At KidLitCon 2013, one of the topics that come up frequently was the audience for a book. That topic presented itself during panels and also came up as we just sat around and talked about books (and yes, if you wondered, that IS exactly what we did!).
Anyone who has ever been a gatekeeper (another word bandied about, meaning those who get the books into the right kids’ hands) is familiar with the concept that when a child — or anyone for that matter — reads, they want to see themselves (mirrors), but also learn about those who are different (windows).
I’m trying to tailor my reviews a bit more to highlight these opportunities for people to see themselves and others, and it’s a concept that I’ve been pondering.
When you read, are you drawn more to mirrors or windows?
Mine is a mix, I think. In my review of Genie Wishes (or rather, in the comments), I revealed that I identify with stories of these young girls who don’t want to rush to grow up too fast, because I was one of those girls myself. That’s a mirror.
One of my favorite genres of adult literature is memoir, precisely because it is often a window into lives quite different from mine. I am also drawn to fiction that features 1st generation Americans, specifically South Asian and middle eastern for whatever reason. I have known people for whom that story is a mirror, and I like adding that layer of understanding, and those authors are readily available right now.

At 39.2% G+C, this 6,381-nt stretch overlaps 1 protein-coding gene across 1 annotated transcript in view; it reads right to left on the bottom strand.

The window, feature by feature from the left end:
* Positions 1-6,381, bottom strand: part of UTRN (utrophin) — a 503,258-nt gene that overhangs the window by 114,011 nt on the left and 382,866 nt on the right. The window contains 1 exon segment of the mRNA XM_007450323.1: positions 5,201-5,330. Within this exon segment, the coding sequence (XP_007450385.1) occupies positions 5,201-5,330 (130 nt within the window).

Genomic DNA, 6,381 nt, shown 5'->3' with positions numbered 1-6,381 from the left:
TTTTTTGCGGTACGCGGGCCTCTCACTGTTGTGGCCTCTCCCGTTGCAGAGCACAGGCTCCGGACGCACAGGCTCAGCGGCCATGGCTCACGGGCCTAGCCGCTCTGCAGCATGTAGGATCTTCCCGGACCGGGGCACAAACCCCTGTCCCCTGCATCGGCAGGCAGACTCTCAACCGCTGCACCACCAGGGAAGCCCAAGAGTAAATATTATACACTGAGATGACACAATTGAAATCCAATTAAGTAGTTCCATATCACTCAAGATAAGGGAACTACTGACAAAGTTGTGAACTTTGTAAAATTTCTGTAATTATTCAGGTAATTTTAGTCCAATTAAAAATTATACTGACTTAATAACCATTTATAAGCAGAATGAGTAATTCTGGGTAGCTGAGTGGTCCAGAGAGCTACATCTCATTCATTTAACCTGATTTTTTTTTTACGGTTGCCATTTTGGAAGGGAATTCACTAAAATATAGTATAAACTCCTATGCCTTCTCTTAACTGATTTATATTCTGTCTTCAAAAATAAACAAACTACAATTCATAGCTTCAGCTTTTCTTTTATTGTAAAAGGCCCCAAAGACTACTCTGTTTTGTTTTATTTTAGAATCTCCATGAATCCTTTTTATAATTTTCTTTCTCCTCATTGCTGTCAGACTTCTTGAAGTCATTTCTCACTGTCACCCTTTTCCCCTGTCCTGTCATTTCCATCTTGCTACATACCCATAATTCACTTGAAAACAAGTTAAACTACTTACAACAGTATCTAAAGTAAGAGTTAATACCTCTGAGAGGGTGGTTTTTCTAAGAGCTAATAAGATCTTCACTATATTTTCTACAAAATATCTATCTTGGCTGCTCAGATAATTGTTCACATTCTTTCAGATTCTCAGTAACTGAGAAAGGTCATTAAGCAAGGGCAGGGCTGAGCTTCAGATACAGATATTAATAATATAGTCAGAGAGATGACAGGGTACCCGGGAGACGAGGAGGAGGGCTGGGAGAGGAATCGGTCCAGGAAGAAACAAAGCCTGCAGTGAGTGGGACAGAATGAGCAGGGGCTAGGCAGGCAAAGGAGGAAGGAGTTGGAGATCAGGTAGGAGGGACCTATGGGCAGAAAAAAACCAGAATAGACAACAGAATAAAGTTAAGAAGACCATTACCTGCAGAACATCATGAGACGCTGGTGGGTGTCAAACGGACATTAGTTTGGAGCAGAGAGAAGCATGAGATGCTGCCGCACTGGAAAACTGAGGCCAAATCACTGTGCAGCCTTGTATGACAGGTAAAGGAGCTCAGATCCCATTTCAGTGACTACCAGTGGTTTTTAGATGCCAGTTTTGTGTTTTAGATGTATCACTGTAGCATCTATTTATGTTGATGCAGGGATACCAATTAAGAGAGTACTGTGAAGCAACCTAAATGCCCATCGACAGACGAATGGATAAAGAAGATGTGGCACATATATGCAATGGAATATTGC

I enjoy escapist fantasy as well, which isn’t really a window or a mirror (maybe that’s a door!), but allows me to enjoy
Do you, as a gatekeeper, make an effort to give children books that represent windows and mirrors (and doors?)
Do you think that’s important? I know that I’ve appreciated the ability of books to introduce me to characters who live a different reality from mine, as well as helped me navigate my own real life by reading about others like me who are doing just that. I’d like for children to enjoy books in the same way, both now and for a lifetime.
I’d love to hear from you. Leave a comment and tell me about your own practices and the ones you use when trying to match books to the kids in your life.